| Understanding the Price of FEM/ISO Crane
Many crane manufacturers design to European standards because they are based in a European country. KUNFENG products meet the European Materials Handling Federation (FEM) standards. FEM is the European Material Handling Federation. Duty classifications of products designed to FEM standards are calculated with input from the load spectrum and operating time. This calculation results in a classification shown below which is applied to the hoist, trolley, and bridge motor use.
F&Q: About Bridge Crane Duty you should know
What are the Hoist Rating?
Based on the hoist duty classification, the maximum number of starts per hour, maximum on-time minutes per hour, and the mean effective load.
H1 – Standby or infrequent usage
H2 – Light service
H3 – General service, running up to 25% of the work period
H4 – High volume of heavy loads
H5 – Heavy service to approach continuous service
What does FEM mean?
FEM (European Materials Handling Federation) has established a similar set of standards called FEM crane duty classifications. These classifications are widely used in Europe to categorize the duty cycles of cranes. The FEM crane duty classifications are similar to the ISO classifications but are denoted using numbers instead of letters:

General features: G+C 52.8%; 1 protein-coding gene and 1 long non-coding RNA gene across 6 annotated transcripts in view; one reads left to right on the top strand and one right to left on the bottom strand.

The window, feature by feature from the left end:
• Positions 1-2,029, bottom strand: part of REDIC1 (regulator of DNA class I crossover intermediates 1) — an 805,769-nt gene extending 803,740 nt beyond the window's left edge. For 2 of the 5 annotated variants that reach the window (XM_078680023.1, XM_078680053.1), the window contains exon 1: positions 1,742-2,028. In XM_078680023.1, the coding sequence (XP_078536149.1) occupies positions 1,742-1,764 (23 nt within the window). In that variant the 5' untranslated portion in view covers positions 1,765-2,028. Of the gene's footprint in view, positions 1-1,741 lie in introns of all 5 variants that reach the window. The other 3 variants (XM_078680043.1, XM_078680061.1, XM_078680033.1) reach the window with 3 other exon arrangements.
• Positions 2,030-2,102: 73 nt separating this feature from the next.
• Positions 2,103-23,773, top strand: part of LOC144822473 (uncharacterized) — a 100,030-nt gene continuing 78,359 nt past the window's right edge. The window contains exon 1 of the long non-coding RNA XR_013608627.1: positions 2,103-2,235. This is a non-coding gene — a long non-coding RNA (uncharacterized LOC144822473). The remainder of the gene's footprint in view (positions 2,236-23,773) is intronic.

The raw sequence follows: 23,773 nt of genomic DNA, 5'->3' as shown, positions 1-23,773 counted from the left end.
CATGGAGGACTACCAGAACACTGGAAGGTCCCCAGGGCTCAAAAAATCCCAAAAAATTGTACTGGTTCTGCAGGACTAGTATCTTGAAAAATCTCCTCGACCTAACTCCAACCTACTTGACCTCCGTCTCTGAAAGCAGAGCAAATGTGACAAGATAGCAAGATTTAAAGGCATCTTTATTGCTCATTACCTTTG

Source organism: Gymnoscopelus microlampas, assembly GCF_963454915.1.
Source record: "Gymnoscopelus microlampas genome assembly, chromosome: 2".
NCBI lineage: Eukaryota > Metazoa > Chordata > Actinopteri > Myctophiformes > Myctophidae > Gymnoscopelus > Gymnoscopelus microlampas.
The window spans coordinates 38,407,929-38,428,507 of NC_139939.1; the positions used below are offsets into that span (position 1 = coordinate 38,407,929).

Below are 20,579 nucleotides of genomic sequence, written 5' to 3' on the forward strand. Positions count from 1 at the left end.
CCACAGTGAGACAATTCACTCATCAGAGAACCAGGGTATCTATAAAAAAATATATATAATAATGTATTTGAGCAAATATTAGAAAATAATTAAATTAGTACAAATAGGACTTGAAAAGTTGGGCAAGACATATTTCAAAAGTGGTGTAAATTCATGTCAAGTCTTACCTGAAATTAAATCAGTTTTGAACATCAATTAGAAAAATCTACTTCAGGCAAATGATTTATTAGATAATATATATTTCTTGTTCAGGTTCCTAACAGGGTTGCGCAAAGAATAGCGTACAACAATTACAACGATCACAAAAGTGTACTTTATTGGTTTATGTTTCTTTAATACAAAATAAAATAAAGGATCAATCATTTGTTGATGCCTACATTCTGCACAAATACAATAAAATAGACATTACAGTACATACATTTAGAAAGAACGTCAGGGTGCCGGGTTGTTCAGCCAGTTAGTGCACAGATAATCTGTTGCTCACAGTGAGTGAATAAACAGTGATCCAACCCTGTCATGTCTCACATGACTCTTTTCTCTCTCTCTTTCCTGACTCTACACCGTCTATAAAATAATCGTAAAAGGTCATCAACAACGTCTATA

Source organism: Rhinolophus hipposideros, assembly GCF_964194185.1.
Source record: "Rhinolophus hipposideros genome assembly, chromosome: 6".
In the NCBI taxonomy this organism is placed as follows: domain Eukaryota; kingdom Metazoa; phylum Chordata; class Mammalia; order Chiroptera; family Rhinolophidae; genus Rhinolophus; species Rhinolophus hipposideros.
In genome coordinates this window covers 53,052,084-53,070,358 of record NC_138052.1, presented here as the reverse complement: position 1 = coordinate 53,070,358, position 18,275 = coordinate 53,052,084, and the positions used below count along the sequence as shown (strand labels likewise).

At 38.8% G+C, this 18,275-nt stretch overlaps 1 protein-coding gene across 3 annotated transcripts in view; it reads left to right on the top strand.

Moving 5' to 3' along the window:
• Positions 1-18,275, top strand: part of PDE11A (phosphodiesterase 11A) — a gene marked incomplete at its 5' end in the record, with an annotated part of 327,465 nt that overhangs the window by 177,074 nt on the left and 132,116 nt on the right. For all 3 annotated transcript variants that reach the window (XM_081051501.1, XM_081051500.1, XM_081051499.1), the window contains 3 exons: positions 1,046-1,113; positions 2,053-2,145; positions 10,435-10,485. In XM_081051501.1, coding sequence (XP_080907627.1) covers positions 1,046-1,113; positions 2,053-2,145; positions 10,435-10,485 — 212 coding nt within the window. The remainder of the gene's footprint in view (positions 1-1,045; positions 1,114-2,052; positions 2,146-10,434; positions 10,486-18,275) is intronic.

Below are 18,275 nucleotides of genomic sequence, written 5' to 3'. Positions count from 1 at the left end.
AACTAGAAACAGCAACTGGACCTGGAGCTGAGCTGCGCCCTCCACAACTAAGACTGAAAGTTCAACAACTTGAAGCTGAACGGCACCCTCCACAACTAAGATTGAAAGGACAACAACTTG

FEM duty classifications for hoists trolleys, and bridge motors include:
What is the Crane Duty?
• 1Dm/ 1Cm – Standby or infrequent usage
• 1Bm – Light service
• 1Am – Light to medium service
• 2m – Medium to heavy service
• 3m – Heavy service
• 4m/5m – Severe service
What does ISO Duty of Crane mean?
ISO (International Organization for Standardization) has developed a set of standards known as ISO crane duty classifications. These classifications define the specific duty cycles or operating conditions under which a crane is designed to operate. For example, ISO M3 crane refers to cranes in moderate using. Crane in M3 duty means moderate usage with a higher number of load cycles per hour and a moderate average load capacity.
Click here to learn more cranes in M3 work duty.
Why it is needed to confirm the duty classification?
When choosing a crane for your specific application, it's important to determine the crane's duty cycle first. This will help you choose the most suitable and cost-effective option, ensuring durability and reliability for your crane and its components.
Cranes with the same capacity and span can vary greatly in price due to their different duty classifications. High duty classification cranes come with specific components such as electric motor, electric hoists, bearings, end carriages, and crane controls, which make them more expensive. On the other hand, low duty classification cranes have more economical components and a standard design, which makes them less expensive.
When buying a crane, it's essential to consider your future requirements. If you plan on long-term work or production expansion in the future, your crane should be able to handle more lifts and heavier loads.
Contact today to learn more cranes and lifting options.